The Supreme Court on Tuesday rejected Yakub Abdul Razak Memon’s curative review petition, setting off the countdown to July 30, the date of his hanging. A few hours later, Memon, accused of criminal conspiracy in the Mumbai serial blasts of 1993, filed another mercy petition with the Maharashtra Governor. The outcome will be known soon.
On March 21, 2013, the Supreme Court delivered its verdict in the case. A year later, on March 14, 2014, the President's secretariat received the recommendation of the ministry of home affairs on his clemency petition. A month later, on April 11, 2014, the President rejected his mercy petition. This proposed execution — “to be hanged by the neck until death” — has once again focused attention on the politics of the mercy petition. I was compelled to examine the issue.
The data revealed that as on December 3, 2008, one mercy petition was pending since November 11, 1997, 15 between January 4, 1999 and May 14, 2014, and 12 between 2004 and till the end of 2008. In all, 28 mercy petitions were pending with the President of India.
The petitions were pending during the tenure of three governments — the United Front government headed by Inder Kumar Gujral, two NDA governments headed by Atal Behari Vajpayee and the first UPA government headed by Dr Manmohan Singh. They were also pending during the tenure of three Presidents: K.R. Narayanan, A.P.J. Abdul Kalam and Pratibha Patil. The first and the third were the first dalit and women Presidents of India, respectively while the second was the third Muslim President of India.
On June 26, 2012, the office of President Patil, in a widely reported press release, claimed, “The President is not supposed to act on her own judgment but is mandated to act in accordance with the aid and advice of the government in terms of Article 74 of the Constitution.” A constitution bench of the Supreme Court of India, while explaining the scope of Article 72 in the matter of Kehar Singh vs Union of India (1989) held: “The President in exercise of power under Article 72 is entitled to go into the merits of the case notwithstanding it has been judicially concluded. He can come to a conclusion different from that recorded by the court.” Why then the pendency?
Anyway, the pendency mounted. As on May 21, 2010, four mercy petitions were pending with the MHA and 25 with the President of India, after the President had commuted the death sentence of R. Govindaswamy on November 23, 2009. One June 23, 2010, the President’s secretariat in response to a Right to Information request confirmed that they were in fact 25 mercy petitions pending and in three cases the death penalty had been commuted to life benefiting nine death row convicts. By the end of her tenure, President Patil had commuted the death sentence in 19 cases, rejected three cases and 10 were still pending.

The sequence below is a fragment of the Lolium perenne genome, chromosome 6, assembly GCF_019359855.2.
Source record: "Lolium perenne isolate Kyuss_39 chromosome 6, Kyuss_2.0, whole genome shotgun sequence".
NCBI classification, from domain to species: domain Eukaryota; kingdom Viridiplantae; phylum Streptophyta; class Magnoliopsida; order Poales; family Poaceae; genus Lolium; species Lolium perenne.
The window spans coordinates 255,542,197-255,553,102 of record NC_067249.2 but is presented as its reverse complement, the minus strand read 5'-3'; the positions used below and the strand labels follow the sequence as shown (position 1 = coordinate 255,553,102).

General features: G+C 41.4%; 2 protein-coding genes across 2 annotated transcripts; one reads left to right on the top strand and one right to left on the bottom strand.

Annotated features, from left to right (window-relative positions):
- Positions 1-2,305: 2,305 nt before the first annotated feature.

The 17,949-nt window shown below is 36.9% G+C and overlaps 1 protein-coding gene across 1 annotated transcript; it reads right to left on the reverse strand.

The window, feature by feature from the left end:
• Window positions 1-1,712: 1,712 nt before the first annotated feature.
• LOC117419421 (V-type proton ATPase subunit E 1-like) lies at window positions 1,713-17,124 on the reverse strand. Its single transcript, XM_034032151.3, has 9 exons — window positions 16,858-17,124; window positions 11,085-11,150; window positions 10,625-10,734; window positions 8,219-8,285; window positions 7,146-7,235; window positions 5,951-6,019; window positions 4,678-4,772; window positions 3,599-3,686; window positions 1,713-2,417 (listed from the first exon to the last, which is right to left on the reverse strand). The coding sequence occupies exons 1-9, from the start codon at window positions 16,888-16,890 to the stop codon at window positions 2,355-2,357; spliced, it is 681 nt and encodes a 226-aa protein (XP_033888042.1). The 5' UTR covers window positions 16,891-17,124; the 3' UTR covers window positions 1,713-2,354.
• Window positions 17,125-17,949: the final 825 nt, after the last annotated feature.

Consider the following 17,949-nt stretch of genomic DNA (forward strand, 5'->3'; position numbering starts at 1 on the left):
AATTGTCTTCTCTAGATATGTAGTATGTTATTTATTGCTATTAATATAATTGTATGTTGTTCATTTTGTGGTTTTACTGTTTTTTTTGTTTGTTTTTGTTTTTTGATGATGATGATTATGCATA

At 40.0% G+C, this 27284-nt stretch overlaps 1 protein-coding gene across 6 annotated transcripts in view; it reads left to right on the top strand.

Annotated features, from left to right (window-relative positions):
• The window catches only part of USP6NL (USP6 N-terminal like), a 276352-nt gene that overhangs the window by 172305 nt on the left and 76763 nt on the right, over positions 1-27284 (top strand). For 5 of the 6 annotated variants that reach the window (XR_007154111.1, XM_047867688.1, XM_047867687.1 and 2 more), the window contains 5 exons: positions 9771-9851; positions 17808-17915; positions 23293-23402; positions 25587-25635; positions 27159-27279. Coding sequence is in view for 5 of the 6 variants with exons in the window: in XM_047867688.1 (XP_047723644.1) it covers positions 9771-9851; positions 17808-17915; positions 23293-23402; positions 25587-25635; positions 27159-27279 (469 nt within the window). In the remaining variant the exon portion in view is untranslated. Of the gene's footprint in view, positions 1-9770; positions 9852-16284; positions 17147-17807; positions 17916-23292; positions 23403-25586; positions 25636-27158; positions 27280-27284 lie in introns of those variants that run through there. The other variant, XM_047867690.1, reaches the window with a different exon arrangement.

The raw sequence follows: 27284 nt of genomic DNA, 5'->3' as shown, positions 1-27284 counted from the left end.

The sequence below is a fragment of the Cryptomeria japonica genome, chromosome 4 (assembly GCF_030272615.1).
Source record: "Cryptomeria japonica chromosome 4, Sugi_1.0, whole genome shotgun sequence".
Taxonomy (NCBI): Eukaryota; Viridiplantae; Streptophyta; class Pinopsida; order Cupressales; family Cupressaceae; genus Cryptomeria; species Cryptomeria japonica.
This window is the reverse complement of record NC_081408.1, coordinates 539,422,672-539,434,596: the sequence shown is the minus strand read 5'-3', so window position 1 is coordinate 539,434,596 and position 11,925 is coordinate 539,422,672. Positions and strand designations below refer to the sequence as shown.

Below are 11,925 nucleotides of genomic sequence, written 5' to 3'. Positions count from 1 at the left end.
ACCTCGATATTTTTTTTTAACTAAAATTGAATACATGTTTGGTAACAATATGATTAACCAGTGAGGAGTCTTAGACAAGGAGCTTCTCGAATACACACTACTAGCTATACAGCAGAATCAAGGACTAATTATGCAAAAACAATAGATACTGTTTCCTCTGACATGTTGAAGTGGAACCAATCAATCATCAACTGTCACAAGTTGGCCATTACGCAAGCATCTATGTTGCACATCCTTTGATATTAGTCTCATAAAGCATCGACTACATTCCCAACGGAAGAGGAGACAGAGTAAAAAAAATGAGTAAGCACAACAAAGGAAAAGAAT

It was obvious that a closet debate was raging in the highest echelons of the Indian state about the efficacy of capital punishment. Nobody was unfortunately prepared to make it public. President Kalam was the only one who candidly expressed his discomfort with capital punishment, stating that deciding mercy petitions was the most difficult task for him as President. While President Patil has not articulated her views on this question, it was widely believed that for religious reasons, she too was diffident about capital punishment. It is widely believed so was late President Narayanan.
As Justice A.P. Shah had invited me to the consultation on death penalty, on July 11, 2015, to speak on arbitrariness in the application of death penalty, I decided to update myself because somewhere this entire play was buried in my subconscious. While re-reading old papers my office pulled up, a table from the website of Rashtarpati Bhavan came up. It stated that as of May 11, 2015, 24 clemency petitions had been rejected by President Mukherjee, two had been commuted to life and none were pending. Bingo!
Thus you had two paradigms — one across the tenure of three Presidents from 1997 to 2012 for 15 years, where pendency and commuting of death sentences was the rule and not the exception; and the current incumbent where upholding death penalty is the rule, commuting it the exception and pendency non-existent. It raised the obvious question: In the rarefied environs of the Indian state were there any institutional processes at work in deciding clemency appeals or did it only go by the personal and ideological predilections of the incumbent in office? Since the answer was negative on the presence of any institutional processes, the conclusion was that the process was arbitrary. The Supreme Court in Madhu Mehta vs Union of India (1989) had held that “Article 21 is relevant in all stages. Speedy trial in criminal cases though may not be fundamental right, is implicit in the broad sweep and content of Article 21. Speedy trial is a part of one’s fundamental right to life and liberty. The principal is no less important for disposal of mercy petitions.”
Chief Justice Bhagwati, in his famous dissent in the Bachan Singh case on capital punishment, observed there is no objective manner of awarding the death penalty and therefore it falls foul of Article 14. All of this left me wondering. The Bombay blasts took place in 1993, the wheels of justice cranked at a glacial pace with Supreme Court finally pronouncing its view two decades later. What if Memon’s clemency appeal had come up before the earlier Presidents and not Pranab Mukherjee? Does the issue of capital punishment not require a dispassionate debate in the public space?
The writer is a lawyer and a former Union minister. The views expressed are personal.
Twitter handle @manishtewari